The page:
While Canada traces back its commercial ties to Asia-Pacific to the late 19th century, the country’s commitment to the region has never been stronger, judging by the number of trade partnerships entered just in the last 25 years.
Participating already in the Asia Pacific Economic Cooperation (APEC) and in talks for the Trans-Pacific Partnership (TPP), Canada has signed separate sweeping free trade agreements with Japan, India and South Korea, as well as the Foreign Investment Protection Agreement (FIPA) with China.
“The priority now is to sustain the relationship with our Asian counterparts through a constant stream of communication and relationship building,” said Ontario Minister for Economic Development Brad Duguid.
Facilitating More Trade and Investment
According to the federal government’s “Global Markets Action Plan,” trade between Canada and the Asia-Pacific reached $156.9 billion last year, an increase of more than 30 percent over the past five years.
Then in March of this year, Canada opened North America’s first Chinese reminbi (RMB) clearing bank in the country’s financial capital, Toronto. As the only RMB hub in the Western Hemisphere, the institution represents another milestone in Canada’s ever-growing trade ties with China.
The agreement between Canada and China designated the Industrial and Commercial Bank of China Canada (ICBC Canada) as the RMB clearing bank, which will handle and settle transactions between Canadian and Chinese businesses without having to use an intermediary currency, usually the U.S. dollar.
This RMB clearing hub agreement – a welcome move as it eliminates one layer in foreign trade transactions – also establishes a reciprocal credit line between central banks and sets up an investor quota that allows access to Chinese capital markets.
“This absolutely has the potential for being a game-changer in terms of Canadian-Chinese trade. We want to minimize currency risks as much as possible. It simply makes it easier to do business,” said Toronto Financial Services Alliance President and CEO Janet Ecker, who played a major role in bringing the RMB initiative to reality.
As the second-largest financial center in North America by employment, Toronto recognizes the potential benefits of increased engagement with Asia.
“Asia, without a doubt, represents the largest opportunity for Toronto in the global marketplace,” stressed Toronto Mayor John Tory.
Beyond trade and finance, Canada and China have consolidated other connections as well. In May, Air Canada and Air China announced the launch of non-stop flights between Beijing and Montréal.
“A direct air route between Montréal and the Chinese capital is great news for the business community in Québec and Asia. (It) is a symbol of the strength of our growing relationship with Asia,” said Québec Premier Philippe Couillard.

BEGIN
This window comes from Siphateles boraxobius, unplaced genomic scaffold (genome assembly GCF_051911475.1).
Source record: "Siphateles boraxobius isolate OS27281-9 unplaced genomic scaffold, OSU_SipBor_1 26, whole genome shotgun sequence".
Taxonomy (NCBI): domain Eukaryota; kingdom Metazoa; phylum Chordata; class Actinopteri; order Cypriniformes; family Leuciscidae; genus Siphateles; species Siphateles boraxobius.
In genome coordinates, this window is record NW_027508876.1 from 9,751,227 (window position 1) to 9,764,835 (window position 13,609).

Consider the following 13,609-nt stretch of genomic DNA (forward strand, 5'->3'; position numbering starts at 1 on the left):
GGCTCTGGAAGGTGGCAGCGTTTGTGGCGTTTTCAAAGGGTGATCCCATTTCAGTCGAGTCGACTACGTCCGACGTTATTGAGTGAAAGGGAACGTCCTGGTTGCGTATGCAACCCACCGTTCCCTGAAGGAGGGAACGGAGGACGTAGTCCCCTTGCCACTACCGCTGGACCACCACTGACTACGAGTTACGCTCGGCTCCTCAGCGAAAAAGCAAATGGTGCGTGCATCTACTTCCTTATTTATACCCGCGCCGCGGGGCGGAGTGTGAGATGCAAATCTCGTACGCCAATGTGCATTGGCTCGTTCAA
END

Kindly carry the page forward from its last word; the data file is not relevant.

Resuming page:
“Bilateral trade between Québec and Asia is strong and shows the need for this direct air route. The total value of trade in Québec goods with Asia rose to $224.4 billion last year, an increase of 53 percent between 2005 and 2014. Québec’s exports to Asia grew more quickly during this period (more than 103 percent) than its imports (over 40 percent),” Couillard added.
Growth Thru Education and Innovation
As trade and investment remain important components of the relationship between Canada and Asia, education has become increasingly important as well.
Today, Asia-Pacific countries are among the ten biggest sources of foreign students in Canada: China (1st), India (2nd), Korea (3rd), and Japan (7th).
Perhaps, the attraction of Canada lies in the ethnic diversity found across the country, which many regard as one of the world’s most welcoming societies for immigrants.
As the number of partnerships between Canadian and Asian schools grows, so too does the collaboration between academics, researchers and innovators from both sides of the Pacific.
“The real end game [of collaboration] is the dialogue created between Asia and British Columbia. We want to open other doors that are maybe more lucrative in terms of returns for both sides: trade discussions, intellectual property opportunities, joint initiatives, education and health,” said British Columbia Institute of Technology (BCIT) Vice-President Academics Bill Dow.
“All these open doors. Most people in the world speak a common language around those cornerstones. So, if we open with that conversation, we are supporting a much bigger agenda. Education provides a great beachhead to create a very different conversation,” Dow added.
Meanwhile, the city of Mississauga in Ontario has capitalized on its reputation as an education and innovation center to attract investment from all corners of the globe.
For instance, Japan, Canada’s largest foreign direct investment partner in Asia, has over 300 Japanese subsidiaries in Canada, particularly in the automotive sector and many of which are based in Mississauga.
“Mississauga is home to 63 Fortune 500 companies, almost 60,000 businesses, and 1,400 multinational firms. Job creators choose Mississauga because of our highly educated workforce,” said Mississauga Mayor Bonnie Crombie.
As opportunities multiply in a wide range of sectors like finance, tourism, mining, energy (both nuclear and renewable), natural gas, green technology, aerospace, information technology, mergers and acquisitions, and forestry, there is much optimism and excitement going around the public sector and the business community in Canada and Asia.
Canada has barely scratched the surface of Asia’s business landscape; just as China is only discovering the immense investment environment in Canada.
With so much that they already offer each other, this trans-Pacific partnership has begun reaping its rewards.